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The new Internet economy has radically altered the business landscape, transforming how businesses interact with customers, conduct core business processes, and support knowledge management across the organization. In the past, crucial reports about the health of a company were generated by analysts who gathered information, put it in usable form, distributed it across the organization and then, in the next quarter, started all over again. The introduction of Enterprise Resource Planning (ERP) systems dramatically improved how businesses integrated, consolidated, accessed, and managed information from all parts of an organization. Business functions such as human resources, accounting, manufacturing, sales, and customer management were integrated into one cross-functional database system that could respond to business needs with a degree of sophistication never before achieved. ERP's built-in business processes such as standard order handling, make-to-order production, procurement of stock material, customer processing, budgeting, and field service gave management a standardized framework for process level reporting with the aim of optimization or focusing the business.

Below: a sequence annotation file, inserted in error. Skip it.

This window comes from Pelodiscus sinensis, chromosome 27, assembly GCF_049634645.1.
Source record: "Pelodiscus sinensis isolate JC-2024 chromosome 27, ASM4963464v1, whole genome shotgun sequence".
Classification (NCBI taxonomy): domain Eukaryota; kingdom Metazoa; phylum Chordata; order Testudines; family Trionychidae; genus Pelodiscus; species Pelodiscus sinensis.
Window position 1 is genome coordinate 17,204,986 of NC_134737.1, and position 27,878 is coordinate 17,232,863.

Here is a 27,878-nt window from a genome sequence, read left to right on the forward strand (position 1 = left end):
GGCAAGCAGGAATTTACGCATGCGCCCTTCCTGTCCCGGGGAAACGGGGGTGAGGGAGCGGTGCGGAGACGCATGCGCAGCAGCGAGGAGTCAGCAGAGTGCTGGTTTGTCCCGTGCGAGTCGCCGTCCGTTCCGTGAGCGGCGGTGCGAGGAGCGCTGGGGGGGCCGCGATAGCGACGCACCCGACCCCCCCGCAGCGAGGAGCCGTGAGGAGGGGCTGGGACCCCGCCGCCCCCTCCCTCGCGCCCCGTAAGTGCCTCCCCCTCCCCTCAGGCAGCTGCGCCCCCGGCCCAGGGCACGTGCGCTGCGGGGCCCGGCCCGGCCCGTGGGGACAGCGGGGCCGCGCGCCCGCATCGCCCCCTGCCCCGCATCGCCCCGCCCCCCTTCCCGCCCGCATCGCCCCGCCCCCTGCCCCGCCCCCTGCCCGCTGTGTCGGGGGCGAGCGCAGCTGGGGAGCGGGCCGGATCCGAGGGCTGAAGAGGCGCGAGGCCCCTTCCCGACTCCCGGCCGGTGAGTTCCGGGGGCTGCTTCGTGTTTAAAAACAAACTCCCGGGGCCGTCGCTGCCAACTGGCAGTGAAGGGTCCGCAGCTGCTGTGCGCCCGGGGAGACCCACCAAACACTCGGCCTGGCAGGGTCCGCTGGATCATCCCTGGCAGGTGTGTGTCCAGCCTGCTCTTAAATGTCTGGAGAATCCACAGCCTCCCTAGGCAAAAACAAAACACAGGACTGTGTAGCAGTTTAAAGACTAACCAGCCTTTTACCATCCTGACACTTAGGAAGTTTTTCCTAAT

Because of this sophistication, however, ERP systems have proven to be incredibly complex. While real-time information delivery is commonplace in the open Internet marketplace, it remains a challenge for most organizations. Despite the billions of dollars invested in ERP, most of the corporate world lives in the week-to-week, end-of-the-month reporting style of the post-punch card industrial era. Many Chief Information Officers still struggle to get the information locked up inside ERP systems out to constituents across the organization, even though this data can often have a tremendous impact on a company's bottom line.